Light emission of a molecule formed from two atoms

Suppose we Have an atom $A$ that can emit light with frequency $mu_1,mu_2,…$ and an atom $B$ that can emit light with frequency $nu_1,nu_2,…$.
Now suppose that we have a molecule $AB$ formed from these two atoms.
Does this molecule emit light with frequency $mu_1,mu_2,… nu_1,nu_2,…$ or can we have extra frequency?

Physics Asked on November 11, 2021

1 Answers

One Answer

The frequencies of atoms in a molecule will be different. First of all, the binding will results in splitting of frequencies in proportion to the rate with which electrons hop between the two atoms. Secondly, the electron-electron interaction between the electrons of different atoms will introduce corrections. Finally, there will be vibrational modes due to the oscillations of the interatomic distance, which will produces satellites to the main absorption lines: $$omega_n = omega_0pm nOmega.$$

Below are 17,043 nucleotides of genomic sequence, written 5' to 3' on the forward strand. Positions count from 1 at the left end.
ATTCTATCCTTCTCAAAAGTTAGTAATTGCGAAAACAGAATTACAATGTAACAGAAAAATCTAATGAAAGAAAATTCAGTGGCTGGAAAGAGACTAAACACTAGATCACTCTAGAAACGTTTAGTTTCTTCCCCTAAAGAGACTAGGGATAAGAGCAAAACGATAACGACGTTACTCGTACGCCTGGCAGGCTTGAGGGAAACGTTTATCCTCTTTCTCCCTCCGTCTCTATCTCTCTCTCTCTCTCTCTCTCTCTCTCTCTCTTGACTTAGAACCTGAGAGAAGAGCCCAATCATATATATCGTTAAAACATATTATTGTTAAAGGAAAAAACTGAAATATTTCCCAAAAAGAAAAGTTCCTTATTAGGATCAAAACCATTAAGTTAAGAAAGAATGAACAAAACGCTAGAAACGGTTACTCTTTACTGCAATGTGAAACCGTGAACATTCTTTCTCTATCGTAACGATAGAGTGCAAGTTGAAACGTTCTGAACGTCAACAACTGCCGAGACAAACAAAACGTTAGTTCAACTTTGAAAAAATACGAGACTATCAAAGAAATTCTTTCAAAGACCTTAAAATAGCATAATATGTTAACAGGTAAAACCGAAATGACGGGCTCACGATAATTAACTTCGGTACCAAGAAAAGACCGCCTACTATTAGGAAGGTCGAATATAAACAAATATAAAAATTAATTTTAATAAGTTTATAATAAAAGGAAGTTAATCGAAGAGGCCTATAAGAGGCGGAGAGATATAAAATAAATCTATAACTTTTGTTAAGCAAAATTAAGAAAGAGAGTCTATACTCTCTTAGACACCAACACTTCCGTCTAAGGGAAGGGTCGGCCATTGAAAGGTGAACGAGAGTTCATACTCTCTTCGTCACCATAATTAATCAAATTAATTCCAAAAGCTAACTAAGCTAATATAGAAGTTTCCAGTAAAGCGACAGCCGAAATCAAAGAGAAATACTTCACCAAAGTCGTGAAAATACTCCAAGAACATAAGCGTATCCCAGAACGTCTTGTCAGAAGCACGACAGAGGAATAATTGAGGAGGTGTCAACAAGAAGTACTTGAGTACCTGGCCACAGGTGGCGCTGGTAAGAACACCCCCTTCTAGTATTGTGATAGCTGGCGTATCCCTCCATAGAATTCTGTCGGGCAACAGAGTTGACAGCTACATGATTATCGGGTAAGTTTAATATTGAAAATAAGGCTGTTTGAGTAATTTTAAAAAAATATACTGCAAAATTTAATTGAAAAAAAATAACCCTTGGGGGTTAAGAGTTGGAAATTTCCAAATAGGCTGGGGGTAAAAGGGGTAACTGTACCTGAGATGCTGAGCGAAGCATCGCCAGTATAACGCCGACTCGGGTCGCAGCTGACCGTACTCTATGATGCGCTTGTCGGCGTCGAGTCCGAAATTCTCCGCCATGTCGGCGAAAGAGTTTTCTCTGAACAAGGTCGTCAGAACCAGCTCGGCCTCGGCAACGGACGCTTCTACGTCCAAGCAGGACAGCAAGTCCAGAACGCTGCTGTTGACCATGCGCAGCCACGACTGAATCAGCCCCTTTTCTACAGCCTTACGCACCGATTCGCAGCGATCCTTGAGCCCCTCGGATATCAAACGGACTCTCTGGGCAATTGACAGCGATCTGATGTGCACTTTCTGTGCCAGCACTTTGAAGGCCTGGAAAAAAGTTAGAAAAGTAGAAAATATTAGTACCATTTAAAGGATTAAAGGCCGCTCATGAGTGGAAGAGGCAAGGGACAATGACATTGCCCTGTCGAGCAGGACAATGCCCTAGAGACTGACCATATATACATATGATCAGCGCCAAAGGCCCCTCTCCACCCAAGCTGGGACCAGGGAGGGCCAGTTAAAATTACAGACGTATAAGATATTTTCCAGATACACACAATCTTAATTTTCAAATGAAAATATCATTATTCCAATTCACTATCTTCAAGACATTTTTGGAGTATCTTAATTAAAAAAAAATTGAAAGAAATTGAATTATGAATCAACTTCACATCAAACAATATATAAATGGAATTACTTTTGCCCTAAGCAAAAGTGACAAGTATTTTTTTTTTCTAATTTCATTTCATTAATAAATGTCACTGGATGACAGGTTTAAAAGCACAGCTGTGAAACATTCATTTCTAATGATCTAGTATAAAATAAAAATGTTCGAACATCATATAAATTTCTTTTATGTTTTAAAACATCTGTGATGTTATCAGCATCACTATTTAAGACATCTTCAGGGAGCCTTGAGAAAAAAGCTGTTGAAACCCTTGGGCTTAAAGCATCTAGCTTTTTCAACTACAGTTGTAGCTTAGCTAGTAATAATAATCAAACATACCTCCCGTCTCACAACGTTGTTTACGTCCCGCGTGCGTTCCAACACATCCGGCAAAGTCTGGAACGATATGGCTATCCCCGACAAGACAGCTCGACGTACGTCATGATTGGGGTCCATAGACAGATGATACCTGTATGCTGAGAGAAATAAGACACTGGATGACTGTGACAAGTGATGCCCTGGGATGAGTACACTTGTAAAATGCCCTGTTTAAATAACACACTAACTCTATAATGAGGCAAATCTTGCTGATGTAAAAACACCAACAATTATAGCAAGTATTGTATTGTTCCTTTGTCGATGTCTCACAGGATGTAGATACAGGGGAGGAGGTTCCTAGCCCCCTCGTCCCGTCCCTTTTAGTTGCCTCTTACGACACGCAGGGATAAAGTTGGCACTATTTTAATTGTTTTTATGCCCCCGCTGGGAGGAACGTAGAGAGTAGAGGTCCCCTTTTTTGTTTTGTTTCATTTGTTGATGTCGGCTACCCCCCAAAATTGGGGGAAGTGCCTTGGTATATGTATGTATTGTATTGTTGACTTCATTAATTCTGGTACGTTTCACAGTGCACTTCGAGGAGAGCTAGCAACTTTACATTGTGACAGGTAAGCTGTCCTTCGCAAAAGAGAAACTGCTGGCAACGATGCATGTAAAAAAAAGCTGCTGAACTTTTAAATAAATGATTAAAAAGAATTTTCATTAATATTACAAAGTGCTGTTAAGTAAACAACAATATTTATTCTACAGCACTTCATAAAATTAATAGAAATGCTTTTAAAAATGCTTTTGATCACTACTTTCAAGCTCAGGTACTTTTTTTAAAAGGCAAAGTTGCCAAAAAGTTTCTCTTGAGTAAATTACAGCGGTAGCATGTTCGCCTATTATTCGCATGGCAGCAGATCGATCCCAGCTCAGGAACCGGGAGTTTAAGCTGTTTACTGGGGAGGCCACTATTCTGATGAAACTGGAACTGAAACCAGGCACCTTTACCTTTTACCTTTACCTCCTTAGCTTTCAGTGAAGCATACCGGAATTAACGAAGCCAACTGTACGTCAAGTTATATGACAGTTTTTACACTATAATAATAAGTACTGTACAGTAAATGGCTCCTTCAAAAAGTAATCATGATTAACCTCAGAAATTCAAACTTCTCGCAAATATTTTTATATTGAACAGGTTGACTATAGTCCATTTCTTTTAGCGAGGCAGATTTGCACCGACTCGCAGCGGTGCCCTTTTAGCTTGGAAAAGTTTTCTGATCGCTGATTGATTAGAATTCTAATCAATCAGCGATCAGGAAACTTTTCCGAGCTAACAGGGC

Answered by Roger Vadim on November 11, 2021

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